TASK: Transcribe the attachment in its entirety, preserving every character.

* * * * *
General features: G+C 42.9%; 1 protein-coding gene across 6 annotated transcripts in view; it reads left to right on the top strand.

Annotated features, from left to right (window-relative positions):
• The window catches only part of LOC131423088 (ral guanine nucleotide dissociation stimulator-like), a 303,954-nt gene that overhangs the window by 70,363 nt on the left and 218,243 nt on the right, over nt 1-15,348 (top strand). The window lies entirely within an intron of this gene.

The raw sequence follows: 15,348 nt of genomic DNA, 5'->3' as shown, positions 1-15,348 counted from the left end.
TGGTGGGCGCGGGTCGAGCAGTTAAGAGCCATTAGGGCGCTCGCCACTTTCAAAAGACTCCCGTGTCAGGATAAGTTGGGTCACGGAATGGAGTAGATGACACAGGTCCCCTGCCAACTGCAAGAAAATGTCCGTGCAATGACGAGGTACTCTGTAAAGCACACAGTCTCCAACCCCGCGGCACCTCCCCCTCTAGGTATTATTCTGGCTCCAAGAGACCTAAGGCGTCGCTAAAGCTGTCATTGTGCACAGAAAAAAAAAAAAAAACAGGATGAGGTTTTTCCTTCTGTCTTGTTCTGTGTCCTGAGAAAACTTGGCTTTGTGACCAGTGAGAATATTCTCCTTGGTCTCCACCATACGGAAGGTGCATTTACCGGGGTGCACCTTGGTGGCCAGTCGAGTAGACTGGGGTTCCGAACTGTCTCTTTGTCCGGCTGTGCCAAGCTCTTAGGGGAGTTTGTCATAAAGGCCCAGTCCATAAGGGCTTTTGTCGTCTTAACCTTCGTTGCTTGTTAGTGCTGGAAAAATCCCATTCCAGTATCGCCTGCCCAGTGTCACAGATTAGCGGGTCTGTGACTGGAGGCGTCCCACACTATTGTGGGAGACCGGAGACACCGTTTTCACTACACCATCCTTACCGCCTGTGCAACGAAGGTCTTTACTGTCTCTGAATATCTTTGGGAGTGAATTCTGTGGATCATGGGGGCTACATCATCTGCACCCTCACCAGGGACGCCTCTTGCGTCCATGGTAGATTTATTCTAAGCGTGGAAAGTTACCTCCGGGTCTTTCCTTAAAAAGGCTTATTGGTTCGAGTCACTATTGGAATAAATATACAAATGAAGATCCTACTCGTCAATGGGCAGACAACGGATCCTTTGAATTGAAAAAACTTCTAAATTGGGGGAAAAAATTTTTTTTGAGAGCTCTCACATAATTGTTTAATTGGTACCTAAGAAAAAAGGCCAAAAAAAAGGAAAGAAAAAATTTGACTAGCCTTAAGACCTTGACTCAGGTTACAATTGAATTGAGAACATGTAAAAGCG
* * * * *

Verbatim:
General features: G+C 42.9%; 1 protein-coding gene across 6 annotated transcripts in view; it reads left to right on the top strand.

Annotated features, from left to right (window-relative positions):
• The window catches only part of LOC131423088 (ral guanine nucleotide dissociation stimulator-like), a 303,954-nt gene that overhangs the window by 70,363 nt on the left and 218,243 nt on the right, over nt 1-15,348 (top strand). The window lies entirely within an intron of this gene.

The raw sequence follows: 15,348 nt of genomic DNA, 5'->3' as shown, positions 1-15,348 counted from the left end.
TGGTGGGCGCGGGTCGAGCAGTTAAGAGCCATTAGGGCGCTCGCCACTTTCAAAAGACTCCCGTGTCAGGATAAGTTGGGTCACGGAATGGAGTAGATGACACAGGTCCCCTGCCAACTGCAAGAAAATGTCCGTGCAATGACGAGGTACTCTGTAAAGCACACAGTCTCCAACCCCGCGGCACCTCCCCCTCTAGGTATTATTCTGGCTCCAAGAGACCTAAGGCGTCGCTAAAGCTGTCATTGTGCACAGAAAAAAAAAAAAAAACAGGATGAGGTTTTTCCTTCTGTCTTGTTCTGTGTCCTGAGAAAACTTGGCTTTGTGACCAGTGAGAATATTCTCCTTGGTCTCCACCATACGGAAGGTGCATTTACCGGGGTGCACCTTGGTGGCCAGTCGAGTAGACTGGGGTTCCGAACTGTCTCTTTGTCCGGCTGTGCCAAGCTCTTAGGGGAGTTTGTCATAAAGGCCCAGTCCATAAGGGCTTTTGTCGTCTTAACCTTCGTTGCTTGTTAGTGCTGGAAAAATCCCATTCCAGTATCGCCTGCCCAGTGTCACAGATTAGCGGGTCTGTGACTGGAGGCGTCCCACACTATTGTGGGAGACCGGAGACACCGTTTTCACTACACCATCCTTACCGCCTGTGCAACGAAGGTCTTTACTGTCTCTGAATATCTTTGGGAGTGAATTCTGTGGATCATGGGGGCTACATCATCTGCACCCTCACCAGGGACGCCTCTTGCGTCCATGGTAGATTTATTCTAAGCGTGGAAAGTTACCTCCGGGTCTTTCCTTAAAAAGGCTTATTGGTTCGAGTCACTATTGGAATAAATATACAAATGAAGATCCTACTCGTCAATGGGCAGACAACGGATCCTTTGAATTGAAAAAACTTCTAAATTGGGGGAAAAAATTTTTTTTGAGAGCTCTCACATAATTGTTTAATTGGTACCTAAGAAAAAAGGCCAAAAAAAAGGAAAGAAAAAATTTGACTAGCCTTAAGACCTTGACTCAGGTTACAATTGAATTGAGAACATGTAAAAGCG